Gill Turner (Letters, 27 June) states that the ‘rationale’ for the SNP’s change in policy on school attendance is the “fall in infections and deaths from the virus”. Fair enough, the number of infections and deaths had been falling significantly for the eight weeks before John Swinney’s announcement of the new policy of full attendance.

The question, however, remains as to why only the week before, when the numbers had been falling consistently for seven weeks, Mr Swinney was sticking to his guns in proposing the blended model offering as little attendance as one day a week.

Moreover, on 17 June, Professor Devi Sridhar, a Scottish Government coronavirus adviser, proposed that schools should reopen as normally as possible on 11 August. Not only did Mr Swinney ignore that advice but mysteriously the professor revised her opinion overnight and fell into line with the cautious approach proposed by Mr Swinney.

Only a week later Mr Swinney was proclaiming in Parliament the very policy which Prof Sridhar had proposed in the first place! The poor professor must be dizzy by now.

Parents throughout Scotland are discontented with the SNP education minister’s abject failure to cope and to formulate an acceptable route map out of this crisis.

Some people might conclude, therefore, that the policy U-turn was based on political and not scientific considerations. I sincerely wish the policy success as I, like so many, have a family member hoping to return to school in August. But I question whether this was done for the the right reasons. Ms Turner may well be correct in accusing the Tories of ‘politicking’ and ‘hypocrisy’ over this issue. Many will level exactly the same charge against the SNP.

Colin Hamilton, Braid Hills Avenue, Edinburgh

Pure guesswork

Perhaps it’s just as well that Scotland is not Lesley Riddoch’s independent island paradise (Perspective, 29 June), for the main ingredient in tackling the coronavirus pandemic has been, as most of us are aware but which was not even mentioned by Ms Riddoch, finance – and that came from where? She is also ‘certain’ that Boris Johnson’s quarantine system was introduced far too late and that it is ‘true’ that most European countries are now safer than the UK but ‘maybe’ not safer than Scotland.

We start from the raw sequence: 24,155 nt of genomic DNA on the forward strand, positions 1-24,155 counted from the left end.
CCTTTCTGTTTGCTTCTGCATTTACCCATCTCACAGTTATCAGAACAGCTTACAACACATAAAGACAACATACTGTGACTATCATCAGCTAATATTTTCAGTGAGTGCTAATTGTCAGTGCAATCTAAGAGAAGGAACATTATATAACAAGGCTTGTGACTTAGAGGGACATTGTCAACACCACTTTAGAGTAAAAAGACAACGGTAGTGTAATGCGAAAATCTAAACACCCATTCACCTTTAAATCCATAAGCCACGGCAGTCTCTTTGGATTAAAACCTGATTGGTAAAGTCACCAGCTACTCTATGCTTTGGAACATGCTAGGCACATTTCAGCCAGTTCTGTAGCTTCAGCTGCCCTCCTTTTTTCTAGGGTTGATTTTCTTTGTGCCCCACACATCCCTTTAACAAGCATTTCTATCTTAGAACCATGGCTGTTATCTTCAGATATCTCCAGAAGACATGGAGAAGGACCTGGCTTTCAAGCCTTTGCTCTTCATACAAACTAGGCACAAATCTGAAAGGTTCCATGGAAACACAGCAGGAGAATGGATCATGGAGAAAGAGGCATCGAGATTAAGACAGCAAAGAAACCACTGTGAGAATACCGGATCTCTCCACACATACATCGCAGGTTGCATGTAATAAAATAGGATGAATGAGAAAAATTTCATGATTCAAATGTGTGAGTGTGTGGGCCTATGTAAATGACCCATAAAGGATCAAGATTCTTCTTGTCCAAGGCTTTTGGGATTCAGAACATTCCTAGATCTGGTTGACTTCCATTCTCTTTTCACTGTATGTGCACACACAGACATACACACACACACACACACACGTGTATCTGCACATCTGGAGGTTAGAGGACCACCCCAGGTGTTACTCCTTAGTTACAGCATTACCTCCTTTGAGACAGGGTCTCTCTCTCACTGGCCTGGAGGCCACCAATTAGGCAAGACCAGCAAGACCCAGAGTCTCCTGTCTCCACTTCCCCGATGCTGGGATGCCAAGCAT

Last time I checked, Scotland was still part of that UK and the quarantine system was introduced according to professional guidance – at the peak it would have made little difference. but of course became more important as things eased off. UK citizens ‘rescued’ from cruise ships and other hot spots were rightly quarantined in hospital from the start.

I can sympathise with Nicola Sturgeon’s desire to save lives by retaining a 2-metre, so-called social distance but she has based that decision on ‘The Science’ which, if I heard her correctly, has claimed a 2-10 times increase in risk infection at 1 metre. A five-fold range of probabilities to me is simply guesswork.

The collateral damage financially and even health-wise, resulting from not reducing social distance to 1 metre, most people are now becoming aware, is already more serious than the direct result of the disease itself and of course, instances of non-observance of the 2-metre rule are now rife.

By this time we have had Covid-19 for breakfast lunch and dinner for so long that everyone is aware of what they need to do to look after themselves – in other words do their own personal risk assessment, as the Prime Minister has now advised.

(Dr) A McCormick, Kirkland Road, Terregles, Dumfries

Act of goodness

I thank Ian Simpson for some backhanded compliments and good hits. However, it was not my intention to downplay how much my three brothers and I owed to the Scottish version of the Butler Education Act.

I entered the three-year Junior Secondary section of Falkirk High School as a sports-mad head-banger from Slamannan in the mid-1950s. Five years later, via streaming and setting, I was sent out like a gladiator to compete successfully in the university bursary and scholarship examinations.

The point I was trying to make was that there is no racial monopoly as regards ill- treatment.

I doubt if the African student on a Rhodes scholarship to Oxford had his grandfather’s cousin killed by armed strike-breakers employed by Rhodes.

His protests would have carried more weight had he resigned the scholarship and gone back home. I was proud to have won a Carnegie scholarship, to let bygones be bygones, and to recognise how much my family owed ‘the wee man’ from Dunfermline.

(Rev Dr) John Cameron, Howard Place, St Andrews

Natty Nicola

Being a proud Scot now living in London I was delighted to see First Minister Nicola Sturgeon on television in a smart suit and matching face mask not to mention an extremely neat hair cut.

It is a pity Prime Minister Boris Johnson cannot take a left out of her book – perhaps he will when barbers reopen.

Gael-Anne Morgan, Langley Avenue, Surbiton, Greater London